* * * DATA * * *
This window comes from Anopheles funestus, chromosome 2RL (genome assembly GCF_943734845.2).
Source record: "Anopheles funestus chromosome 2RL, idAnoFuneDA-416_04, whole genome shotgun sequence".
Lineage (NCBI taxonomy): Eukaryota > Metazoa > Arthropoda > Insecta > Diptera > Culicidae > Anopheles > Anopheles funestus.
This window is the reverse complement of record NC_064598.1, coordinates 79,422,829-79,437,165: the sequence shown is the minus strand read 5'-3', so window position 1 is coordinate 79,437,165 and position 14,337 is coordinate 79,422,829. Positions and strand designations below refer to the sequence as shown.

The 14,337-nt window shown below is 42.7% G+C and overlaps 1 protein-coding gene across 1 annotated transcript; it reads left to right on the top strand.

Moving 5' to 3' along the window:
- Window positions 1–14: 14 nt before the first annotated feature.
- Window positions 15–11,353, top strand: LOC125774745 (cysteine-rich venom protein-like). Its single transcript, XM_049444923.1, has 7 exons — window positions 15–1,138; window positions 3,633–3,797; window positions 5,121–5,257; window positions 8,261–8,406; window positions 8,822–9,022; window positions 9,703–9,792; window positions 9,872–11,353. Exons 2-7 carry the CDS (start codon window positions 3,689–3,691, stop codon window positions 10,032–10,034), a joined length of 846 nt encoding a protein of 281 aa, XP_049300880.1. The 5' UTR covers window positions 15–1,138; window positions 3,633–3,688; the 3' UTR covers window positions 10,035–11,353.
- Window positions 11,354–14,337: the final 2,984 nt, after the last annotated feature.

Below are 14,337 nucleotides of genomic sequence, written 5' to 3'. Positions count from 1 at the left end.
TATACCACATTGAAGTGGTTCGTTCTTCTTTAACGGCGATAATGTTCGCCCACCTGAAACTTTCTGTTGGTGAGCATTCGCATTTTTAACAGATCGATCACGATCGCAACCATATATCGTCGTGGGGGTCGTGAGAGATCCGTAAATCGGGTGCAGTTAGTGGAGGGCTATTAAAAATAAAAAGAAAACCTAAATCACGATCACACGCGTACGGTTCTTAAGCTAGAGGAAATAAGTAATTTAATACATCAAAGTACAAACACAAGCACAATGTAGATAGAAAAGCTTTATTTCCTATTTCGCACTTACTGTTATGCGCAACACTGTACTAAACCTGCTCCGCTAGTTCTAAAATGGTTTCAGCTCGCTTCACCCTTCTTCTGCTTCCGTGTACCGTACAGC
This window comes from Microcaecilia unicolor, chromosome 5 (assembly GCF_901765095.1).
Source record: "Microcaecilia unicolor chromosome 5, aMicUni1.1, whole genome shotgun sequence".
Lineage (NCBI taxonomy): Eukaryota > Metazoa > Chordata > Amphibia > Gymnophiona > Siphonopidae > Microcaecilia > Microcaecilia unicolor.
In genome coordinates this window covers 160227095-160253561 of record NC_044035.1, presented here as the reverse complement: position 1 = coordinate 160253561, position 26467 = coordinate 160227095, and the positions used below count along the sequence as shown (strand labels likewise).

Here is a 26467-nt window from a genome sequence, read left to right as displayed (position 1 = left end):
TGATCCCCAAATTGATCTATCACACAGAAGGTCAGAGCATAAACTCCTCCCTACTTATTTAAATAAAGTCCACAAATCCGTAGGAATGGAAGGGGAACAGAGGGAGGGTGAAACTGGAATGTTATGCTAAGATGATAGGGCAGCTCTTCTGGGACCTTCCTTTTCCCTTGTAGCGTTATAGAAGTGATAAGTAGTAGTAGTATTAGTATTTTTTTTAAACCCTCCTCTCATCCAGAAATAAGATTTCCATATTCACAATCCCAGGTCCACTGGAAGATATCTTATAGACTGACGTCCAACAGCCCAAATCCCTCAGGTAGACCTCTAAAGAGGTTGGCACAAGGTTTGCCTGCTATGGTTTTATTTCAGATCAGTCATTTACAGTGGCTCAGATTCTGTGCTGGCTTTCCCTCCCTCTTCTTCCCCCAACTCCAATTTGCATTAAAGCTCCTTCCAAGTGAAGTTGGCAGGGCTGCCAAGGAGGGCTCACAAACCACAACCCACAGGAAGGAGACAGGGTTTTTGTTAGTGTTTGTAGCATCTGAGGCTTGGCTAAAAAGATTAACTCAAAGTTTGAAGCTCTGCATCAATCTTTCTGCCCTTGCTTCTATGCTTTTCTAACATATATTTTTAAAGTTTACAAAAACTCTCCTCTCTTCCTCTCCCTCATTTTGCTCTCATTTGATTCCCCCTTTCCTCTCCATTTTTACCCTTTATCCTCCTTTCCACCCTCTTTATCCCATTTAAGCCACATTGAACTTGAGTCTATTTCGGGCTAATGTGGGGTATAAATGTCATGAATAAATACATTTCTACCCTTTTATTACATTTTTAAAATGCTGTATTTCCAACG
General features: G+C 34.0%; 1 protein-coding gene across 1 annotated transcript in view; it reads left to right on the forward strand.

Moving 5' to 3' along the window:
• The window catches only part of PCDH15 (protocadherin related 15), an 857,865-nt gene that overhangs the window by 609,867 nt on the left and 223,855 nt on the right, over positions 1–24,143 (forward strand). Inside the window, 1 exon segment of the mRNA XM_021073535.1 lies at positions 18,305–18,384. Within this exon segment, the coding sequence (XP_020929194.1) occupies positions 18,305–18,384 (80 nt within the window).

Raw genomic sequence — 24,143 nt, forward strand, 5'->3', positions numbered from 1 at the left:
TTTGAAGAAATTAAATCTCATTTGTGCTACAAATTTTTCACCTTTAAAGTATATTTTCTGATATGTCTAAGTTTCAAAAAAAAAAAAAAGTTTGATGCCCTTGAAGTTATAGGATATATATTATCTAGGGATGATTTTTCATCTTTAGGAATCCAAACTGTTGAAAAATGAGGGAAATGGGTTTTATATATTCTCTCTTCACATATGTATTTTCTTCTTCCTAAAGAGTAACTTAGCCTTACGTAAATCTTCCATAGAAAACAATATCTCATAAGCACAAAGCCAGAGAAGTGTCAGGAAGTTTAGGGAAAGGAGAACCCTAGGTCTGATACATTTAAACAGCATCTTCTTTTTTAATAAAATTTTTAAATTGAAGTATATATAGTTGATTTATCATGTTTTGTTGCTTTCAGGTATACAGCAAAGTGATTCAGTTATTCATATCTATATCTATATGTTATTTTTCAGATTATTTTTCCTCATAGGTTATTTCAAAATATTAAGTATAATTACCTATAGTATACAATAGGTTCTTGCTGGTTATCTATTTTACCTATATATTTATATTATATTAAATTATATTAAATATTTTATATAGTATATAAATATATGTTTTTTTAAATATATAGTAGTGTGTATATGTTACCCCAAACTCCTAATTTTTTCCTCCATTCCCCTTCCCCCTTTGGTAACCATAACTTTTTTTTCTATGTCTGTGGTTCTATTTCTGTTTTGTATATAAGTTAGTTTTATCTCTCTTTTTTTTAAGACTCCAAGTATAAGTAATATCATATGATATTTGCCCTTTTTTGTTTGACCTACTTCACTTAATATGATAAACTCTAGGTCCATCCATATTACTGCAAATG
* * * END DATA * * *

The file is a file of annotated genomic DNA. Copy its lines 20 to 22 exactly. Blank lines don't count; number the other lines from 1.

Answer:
• The window catches only part of PCDH15 (protocadherin related 15), an 857,865-nt gene that overhangs the window by 609,867 nt on the left and 223,855 nt on the right, over positions 1–24,143 (forward strand). Inside the window, 1 exon segment of the mRNA XM_021073535.1 lies at positions 18,305–18,384. Within this exon segment, the coding sequence (XP_020929194.1) occupies positions 18,305–18,384 (80 nt within the window).

Raw genomic sequence — 24,143 nt, forward strand, 5'->3', positions numbered from 1 at the left:
TTTGAAGAAATTAAATCTCATTTGTGCTACAAATTTTTCACCTTTAAAGTATATTTTCTGATATGTCTAAGTTTCAAAAAAAAAAAAAAGTTTGATGCCCTTGAAGTTATAGGATATATATTATCTAGGGATGATTTTTCATCTTTAGGAATCCAAACTGTTGAAAAATGAGGGAAATGGGTTTTATATATTCTCTCTTCACATATGTATTTTCTTCTTCCTAAAGAGTAACTTAGCCTTACGTAAATCTTCCATAGAAAACAATATCTCATAAGCACAAAGCCAGAGAAGTGTCAGGAAGTTTAGGGAAAGGAGAACCCTAGGTCTGATACATTTAAACAGCATCTTCTTTTTTAATAAAATTTTTAAATTGAAGTATATATAGTTGATTTATCATGTTTTGTTGCTTTCAGGTATACAGCAAAGTGATTCAGTTATTCATATCTATATCTATATGTTATTTTTCAGATTATTTTTCCTCATAGGTTATTTCAAAATATTAAGTATAATTACCTATAGTATACAATAGGTTCTTGCTGGTTATCTATTTTACCTATATATTTATATTATATTAAATTATATTAAATATTTTATATAGTATATAAATATATGTTTTTTTAAATATATAGTAGTGTGTATATGTTACCCCAAACTCCTAATTTTTTCCTCCATTCCCCTTCCCCCTTTGGTAACCATAACTTTTTTTTCTATGTCTGTGGTTCTATTTCTGTTTTGTATATAAGTTAGTTTTATCTCTCTTTTTTTTAAGACTCCAAGTATAAGTAATATCATATGATATTTGCCCTTTTTTGTTTGACCTACTTCACTTAATATGATAAACTCTAGGTCCATCCATATTACTGCAAATG